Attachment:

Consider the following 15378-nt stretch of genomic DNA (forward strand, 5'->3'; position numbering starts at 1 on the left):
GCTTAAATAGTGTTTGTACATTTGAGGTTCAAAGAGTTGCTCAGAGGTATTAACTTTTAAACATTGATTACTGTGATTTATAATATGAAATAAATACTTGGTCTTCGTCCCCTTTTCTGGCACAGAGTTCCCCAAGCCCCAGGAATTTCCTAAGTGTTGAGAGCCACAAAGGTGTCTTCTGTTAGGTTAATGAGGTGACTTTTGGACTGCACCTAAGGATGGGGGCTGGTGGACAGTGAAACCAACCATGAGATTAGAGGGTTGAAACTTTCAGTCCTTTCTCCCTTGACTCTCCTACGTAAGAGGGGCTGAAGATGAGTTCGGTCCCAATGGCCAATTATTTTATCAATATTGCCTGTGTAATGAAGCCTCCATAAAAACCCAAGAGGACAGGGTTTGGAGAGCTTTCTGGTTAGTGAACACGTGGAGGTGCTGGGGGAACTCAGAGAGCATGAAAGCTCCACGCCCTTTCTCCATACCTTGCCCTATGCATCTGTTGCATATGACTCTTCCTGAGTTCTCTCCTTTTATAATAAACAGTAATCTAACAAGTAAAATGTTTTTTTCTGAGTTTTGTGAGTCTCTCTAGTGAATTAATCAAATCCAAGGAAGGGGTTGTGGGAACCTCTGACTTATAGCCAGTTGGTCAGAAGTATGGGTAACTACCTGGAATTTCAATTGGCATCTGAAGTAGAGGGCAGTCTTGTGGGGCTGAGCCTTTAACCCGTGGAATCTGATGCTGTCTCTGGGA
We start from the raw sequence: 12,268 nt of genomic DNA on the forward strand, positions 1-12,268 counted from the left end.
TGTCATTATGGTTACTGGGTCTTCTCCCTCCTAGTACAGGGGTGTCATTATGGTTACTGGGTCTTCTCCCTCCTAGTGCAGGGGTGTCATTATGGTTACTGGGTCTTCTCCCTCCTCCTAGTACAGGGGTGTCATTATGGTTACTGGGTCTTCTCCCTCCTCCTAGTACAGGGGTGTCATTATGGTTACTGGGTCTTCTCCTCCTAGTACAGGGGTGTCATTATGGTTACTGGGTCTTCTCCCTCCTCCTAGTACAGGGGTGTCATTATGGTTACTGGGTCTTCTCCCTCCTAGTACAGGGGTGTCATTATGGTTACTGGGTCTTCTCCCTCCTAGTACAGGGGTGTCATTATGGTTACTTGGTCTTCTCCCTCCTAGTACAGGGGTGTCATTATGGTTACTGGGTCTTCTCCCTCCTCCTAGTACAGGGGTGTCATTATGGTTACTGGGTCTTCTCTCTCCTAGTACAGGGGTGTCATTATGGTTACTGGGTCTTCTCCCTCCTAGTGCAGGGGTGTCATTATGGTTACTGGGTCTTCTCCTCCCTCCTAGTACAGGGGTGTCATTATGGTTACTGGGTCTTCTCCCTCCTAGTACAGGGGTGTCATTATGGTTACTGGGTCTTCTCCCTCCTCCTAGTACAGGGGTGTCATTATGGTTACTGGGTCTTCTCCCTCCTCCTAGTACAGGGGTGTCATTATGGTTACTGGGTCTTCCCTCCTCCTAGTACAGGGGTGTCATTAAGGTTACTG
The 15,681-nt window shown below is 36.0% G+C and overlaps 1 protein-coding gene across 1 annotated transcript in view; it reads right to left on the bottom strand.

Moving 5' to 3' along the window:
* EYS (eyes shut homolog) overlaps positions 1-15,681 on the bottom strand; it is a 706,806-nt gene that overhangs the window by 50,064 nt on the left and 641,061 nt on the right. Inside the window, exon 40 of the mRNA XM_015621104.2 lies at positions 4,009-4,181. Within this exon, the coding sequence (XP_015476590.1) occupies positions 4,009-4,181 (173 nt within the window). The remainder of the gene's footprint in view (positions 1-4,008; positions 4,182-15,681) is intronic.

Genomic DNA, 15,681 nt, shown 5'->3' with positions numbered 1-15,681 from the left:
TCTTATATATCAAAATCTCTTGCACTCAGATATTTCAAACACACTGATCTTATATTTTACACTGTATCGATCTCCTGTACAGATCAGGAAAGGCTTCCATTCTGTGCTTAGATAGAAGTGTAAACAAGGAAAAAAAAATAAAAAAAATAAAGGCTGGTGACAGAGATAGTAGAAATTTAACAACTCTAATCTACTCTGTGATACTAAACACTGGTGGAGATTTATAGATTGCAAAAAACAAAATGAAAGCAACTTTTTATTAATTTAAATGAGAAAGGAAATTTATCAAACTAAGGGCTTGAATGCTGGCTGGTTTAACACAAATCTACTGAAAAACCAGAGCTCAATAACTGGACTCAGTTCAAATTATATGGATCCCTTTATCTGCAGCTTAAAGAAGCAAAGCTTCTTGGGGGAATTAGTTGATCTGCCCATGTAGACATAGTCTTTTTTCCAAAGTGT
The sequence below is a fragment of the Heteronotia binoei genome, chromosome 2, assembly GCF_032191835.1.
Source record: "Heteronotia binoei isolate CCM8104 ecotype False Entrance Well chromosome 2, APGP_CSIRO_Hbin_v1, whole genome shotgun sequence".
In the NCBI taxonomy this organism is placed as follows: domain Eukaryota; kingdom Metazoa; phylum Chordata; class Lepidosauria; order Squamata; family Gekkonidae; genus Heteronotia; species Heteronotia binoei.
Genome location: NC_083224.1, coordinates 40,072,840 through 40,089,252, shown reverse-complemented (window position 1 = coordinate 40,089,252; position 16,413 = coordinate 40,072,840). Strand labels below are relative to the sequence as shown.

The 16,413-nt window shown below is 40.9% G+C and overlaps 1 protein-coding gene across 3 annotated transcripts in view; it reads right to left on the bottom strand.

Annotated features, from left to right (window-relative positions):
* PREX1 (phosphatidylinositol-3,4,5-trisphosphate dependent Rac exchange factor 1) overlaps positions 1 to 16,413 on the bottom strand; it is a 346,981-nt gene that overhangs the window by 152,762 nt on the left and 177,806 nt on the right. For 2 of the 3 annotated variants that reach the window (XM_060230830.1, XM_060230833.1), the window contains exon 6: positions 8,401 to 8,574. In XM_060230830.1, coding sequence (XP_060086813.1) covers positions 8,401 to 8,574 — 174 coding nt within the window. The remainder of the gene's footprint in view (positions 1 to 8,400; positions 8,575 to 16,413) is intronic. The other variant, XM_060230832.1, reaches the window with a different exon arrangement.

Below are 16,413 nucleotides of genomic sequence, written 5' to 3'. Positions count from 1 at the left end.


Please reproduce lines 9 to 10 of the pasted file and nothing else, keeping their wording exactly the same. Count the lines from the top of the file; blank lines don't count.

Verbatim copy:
TCTTATATATCAAAATCTCTTGCACTCAGATATTTCAAACACACTGATCTTATATTTTACACTGTATCGATCTCCTGTACAGATCAGGAAAGGCTTCCATTCTGTGCTTAGATAGAAGTGTAAACAAGGAAAAAAAAATAAAAAAAATAAAGGCTGGTGACAGAGATAGTAGAAATTTAACAACTCTAATCTACTCTGTGATACTAAACACTGGTGGAGATTTATAGATTGCAAAAAACAAAATGAAAGCAACTTTTTATTAATTTAAATGAGAAAGGAAATTTATCAAACTAAGGGCTTGAATGCTGGCTGGTTTAACACAAATCTACTGAAAAACCAGAGCTCAATAACTGGACTCAGTTCAAATTATATGGATCCCTTTATCTGCAGCTTAAAGAAGCAAAGCTTCTTGGGGGAATTAGTTGATCTGCCCATGTAGACATAGTCTTTTTTCCAAAGTGT
The sequence below is a fragment of the Heteronotia binoei genome, chromosome 2, assembly GCF_032191835.1.